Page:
Pamela Loxley Drake shares her thoughts and experiences on growing up in the country.

COURTESY PHOTO - Pamela Loxley Drake

A simple life

Once a farm kid, always a farm kid.

Meet this farm girl. I was raised on the rich dark soil of Darke County, Ohio. In 1978, I was transplanted here to Beaverton, Oregon, where I was surrounded by people from all walks of life which contrasted my prior life in a community where generations of the same family had lived, raised children and were laid to rest in that rich soil. Country goes city.

As time went by, that simple life I had experienced became more precious. People and places drew me to my roots time and time again.

Over a decade ago, I became a columnist for an Ohio newspaper. Now I look forward to writing for you.

Join me weekly for a new adventure. Maybe you will learn something new and find a smile or two. My journey might just be yours as well.

Come join me as I walk the fields, play in the corncrib and dance in the rain.

Bovine conversation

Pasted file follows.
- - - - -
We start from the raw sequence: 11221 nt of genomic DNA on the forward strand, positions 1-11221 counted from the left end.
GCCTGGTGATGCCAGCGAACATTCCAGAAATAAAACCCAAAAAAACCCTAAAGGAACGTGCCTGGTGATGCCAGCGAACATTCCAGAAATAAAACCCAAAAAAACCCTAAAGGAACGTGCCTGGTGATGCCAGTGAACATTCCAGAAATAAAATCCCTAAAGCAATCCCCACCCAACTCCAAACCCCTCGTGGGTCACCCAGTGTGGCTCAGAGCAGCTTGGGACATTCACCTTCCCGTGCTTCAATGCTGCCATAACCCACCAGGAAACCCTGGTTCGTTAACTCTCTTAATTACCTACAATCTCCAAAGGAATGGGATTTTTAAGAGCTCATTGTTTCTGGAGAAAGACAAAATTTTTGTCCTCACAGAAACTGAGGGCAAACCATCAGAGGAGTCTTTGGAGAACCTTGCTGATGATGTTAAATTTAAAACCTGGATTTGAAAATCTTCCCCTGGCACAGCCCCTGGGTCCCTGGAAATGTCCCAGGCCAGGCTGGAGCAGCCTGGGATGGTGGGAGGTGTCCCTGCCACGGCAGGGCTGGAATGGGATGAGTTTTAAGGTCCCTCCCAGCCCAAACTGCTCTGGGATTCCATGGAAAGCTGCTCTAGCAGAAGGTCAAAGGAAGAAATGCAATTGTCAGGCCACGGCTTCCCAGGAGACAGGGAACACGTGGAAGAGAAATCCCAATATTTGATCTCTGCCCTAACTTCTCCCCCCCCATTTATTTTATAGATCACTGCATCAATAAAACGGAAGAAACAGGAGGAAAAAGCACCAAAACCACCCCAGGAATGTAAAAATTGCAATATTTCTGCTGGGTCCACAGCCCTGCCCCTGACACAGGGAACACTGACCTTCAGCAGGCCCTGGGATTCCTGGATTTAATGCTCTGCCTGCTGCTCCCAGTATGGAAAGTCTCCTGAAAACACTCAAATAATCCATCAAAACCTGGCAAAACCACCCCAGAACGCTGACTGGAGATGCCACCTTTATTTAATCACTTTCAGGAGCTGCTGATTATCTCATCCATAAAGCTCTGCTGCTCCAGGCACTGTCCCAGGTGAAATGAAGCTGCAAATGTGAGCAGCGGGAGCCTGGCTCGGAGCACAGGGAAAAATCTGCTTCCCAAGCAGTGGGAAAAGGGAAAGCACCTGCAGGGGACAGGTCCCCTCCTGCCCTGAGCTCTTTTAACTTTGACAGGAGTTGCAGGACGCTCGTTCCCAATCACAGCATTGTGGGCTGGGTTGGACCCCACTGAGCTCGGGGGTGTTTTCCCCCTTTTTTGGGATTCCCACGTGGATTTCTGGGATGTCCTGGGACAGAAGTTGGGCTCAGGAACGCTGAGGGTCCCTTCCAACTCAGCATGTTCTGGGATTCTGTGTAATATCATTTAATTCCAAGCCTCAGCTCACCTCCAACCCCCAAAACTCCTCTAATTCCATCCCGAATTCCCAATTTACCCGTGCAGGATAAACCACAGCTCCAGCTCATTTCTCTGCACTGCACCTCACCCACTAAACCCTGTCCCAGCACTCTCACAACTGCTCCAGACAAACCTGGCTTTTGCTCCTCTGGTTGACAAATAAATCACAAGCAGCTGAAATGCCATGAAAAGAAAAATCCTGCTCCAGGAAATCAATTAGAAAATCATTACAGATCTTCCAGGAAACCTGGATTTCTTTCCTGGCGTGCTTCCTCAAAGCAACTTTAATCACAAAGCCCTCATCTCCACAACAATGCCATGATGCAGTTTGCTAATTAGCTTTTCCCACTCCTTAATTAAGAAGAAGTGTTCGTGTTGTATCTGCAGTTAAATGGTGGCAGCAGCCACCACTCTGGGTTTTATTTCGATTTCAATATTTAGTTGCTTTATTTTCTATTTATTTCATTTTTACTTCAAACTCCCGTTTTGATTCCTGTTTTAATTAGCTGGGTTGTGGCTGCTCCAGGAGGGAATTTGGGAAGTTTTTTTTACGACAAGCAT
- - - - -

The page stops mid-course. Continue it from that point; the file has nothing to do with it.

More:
The cows lowed in the field. The deep bellow that began deep inside of the large bovine, traveling up the throat of the beast, coming out in an arpeggio of sound that seemed instead to come from the tail of the cow. Mournful at best. I grew up with the lowing of cattle in the fields.

I think perhaps I took those cows residing in our barn for granted. They didn't do much. They mooed. They were pros at making cow pies. And they ate hay and grass. Eat, moo, poo. Cows.

Perhaps it sounds a bit strange, but I miss the smell of the cows and sheep and chickens. I miss the smells that accompanied my life. The smell of freshly cut hay. The smell of Mom's laundry on the line. The smell of grass freshly cut. The smell of the tobacco shed, the haymow, the corn crib. The smells of the past that surprise me when I stumbled upon them now and then.

The old cows bellowed, and I didn't know to listen. I didn't know that someday I would wonder why I didn't sit on the fence more often enjoying a bovine conversation.

Yes, I know. Not everyone thinks the way I do. But then if they did, perhaps I wouldn't tickle those memories from the past. Moo.

Pamela Loxley Drake is a Beaverton resident and self-described lifelong farm girl.

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